European Parliament rejects software patents bill

The Eurpoean Parliament has rejected the Computer Implemented Inventions Directive 648 to 14. No software patents for us! Hooray!

Hooray! I’m not sure I’m being clear enough about this. That’s bloody fantastic news.

“Hi-tech firms supporting the directive said it was vital to protect the fruits of their research and development.” The SME market, ordinary users, open-source development groups, and Stuart Langridge all said “we’re not going to sign away our ability to write software to a few firms with deep pockets“. Hooray!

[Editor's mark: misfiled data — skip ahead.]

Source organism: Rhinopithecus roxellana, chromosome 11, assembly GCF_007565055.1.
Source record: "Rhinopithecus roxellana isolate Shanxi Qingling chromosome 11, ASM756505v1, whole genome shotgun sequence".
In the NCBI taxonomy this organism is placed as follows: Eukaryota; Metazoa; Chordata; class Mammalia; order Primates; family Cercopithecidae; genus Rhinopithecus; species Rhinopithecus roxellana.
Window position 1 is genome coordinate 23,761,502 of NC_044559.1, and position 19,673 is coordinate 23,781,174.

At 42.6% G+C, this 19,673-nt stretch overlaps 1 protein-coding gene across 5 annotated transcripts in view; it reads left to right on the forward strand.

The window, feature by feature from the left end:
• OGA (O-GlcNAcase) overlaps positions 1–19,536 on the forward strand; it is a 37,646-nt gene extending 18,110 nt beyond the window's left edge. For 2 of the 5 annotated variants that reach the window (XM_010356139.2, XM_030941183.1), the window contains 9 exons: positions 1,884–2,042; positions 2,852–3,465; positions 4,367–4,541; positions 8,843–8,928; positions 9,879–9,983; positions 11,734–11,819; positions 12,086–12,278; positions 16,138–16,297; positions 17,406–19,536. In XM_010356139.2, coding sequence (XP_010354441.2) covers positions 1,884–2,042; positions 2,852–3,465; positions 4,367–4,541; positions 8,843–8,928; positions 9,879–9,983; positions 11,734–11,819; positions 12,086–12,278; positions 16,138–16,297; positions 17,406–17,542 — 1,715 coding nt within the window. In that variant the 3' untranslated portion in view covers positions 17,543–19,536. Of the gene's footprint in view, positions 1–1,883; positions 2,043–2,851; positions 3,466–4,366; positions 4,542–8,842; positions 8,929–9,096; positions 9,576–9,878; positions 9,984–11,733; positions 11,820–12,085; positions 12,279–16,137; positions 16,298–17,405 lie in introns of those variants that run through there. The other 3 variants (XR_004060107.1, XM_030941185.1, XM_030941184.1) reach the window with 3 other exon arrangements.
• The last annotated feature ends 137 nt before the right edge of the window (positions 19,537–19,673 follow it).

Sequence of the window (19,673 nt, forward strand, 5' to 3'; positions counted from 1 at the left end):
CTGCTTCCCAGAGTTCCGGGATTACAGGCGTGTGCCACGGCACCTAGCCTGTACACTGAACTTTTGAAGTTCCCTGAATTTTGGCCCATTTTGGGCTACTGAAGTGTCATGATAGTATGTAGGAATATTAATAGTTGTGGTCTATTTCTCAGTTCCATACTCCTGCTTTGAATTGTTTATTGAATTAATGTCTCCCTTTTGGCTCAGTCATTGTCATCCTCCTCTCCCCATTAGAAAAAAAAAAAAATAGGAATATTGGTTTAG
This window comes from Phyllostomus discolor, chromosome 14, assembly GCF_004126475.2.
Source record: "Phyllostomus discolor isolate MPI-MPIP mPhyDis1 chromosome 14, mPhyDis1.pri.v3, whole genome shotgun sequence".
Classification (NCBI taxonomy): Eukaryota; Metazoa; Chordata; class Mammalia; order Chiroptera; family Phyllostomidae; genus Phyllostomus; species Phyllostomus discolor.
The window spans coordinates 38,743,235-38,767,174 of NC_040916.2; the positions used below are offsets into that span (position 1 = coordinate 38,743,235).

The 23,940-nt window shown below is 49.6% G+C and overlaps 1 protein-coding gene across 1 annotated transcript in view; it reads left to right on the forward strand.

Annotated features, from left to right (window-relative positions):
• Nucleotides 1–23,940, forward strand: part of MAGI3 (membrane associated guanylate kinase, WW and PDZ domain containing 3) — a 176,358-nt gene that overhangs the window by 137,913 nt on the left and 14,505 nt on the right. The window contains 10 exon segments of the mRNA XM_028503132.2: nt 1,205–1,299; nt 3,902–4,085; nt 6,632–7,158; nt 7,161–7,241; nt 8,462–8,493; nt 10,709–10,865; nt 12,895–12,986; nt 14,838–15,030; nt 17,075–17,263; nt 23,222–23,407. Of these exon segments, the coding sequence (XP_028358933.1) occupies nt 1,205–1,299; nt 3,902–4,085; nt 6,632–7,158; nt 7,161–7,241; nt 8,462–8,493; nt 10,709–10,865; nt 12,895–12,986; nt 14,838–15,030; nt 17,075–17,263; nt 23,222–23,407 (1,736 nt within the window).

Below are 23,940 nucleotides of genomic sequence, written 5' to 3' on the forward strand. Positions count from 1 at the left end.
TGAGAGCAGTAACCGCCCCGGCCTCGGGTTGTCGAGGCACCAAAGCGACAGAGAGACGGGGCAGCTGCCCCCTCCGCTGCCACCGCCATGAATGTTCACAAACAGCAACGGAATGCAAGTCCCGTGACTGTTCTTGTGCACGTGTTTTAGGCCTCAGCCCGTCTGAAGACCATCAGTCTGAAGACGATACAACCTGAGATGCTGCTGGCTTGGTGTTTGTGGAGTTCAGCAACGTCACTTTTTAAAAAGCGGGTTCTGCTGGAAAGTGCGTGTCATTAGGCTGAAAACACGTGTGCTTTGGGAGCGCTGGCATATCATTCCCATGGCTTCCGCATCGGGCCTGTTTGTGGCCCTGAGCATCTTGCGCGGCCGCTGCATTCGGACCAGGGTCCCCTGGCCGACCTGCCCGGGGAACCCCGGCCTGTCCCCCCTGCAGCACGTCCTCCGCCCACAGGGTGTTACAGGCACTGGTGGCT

“More than 1,700 Europe-wide companies, represented by the Free Information Infrastructure UK (FFII-UK), joined the plea for the European Union to reject any law which patents software.” I think all of you who are relieved and pleased by this decision should raise a glass to Rufus Pollock and the FFII for representing our views. They’ve done a great job, and they must be really rather happy today. Well done, guys.
Update: those of you thinking “bloody free software hippies, why are software patents bad anyway? Stop whining!” might want to read Why Can’t I Patent My Movie? for the lowdown.

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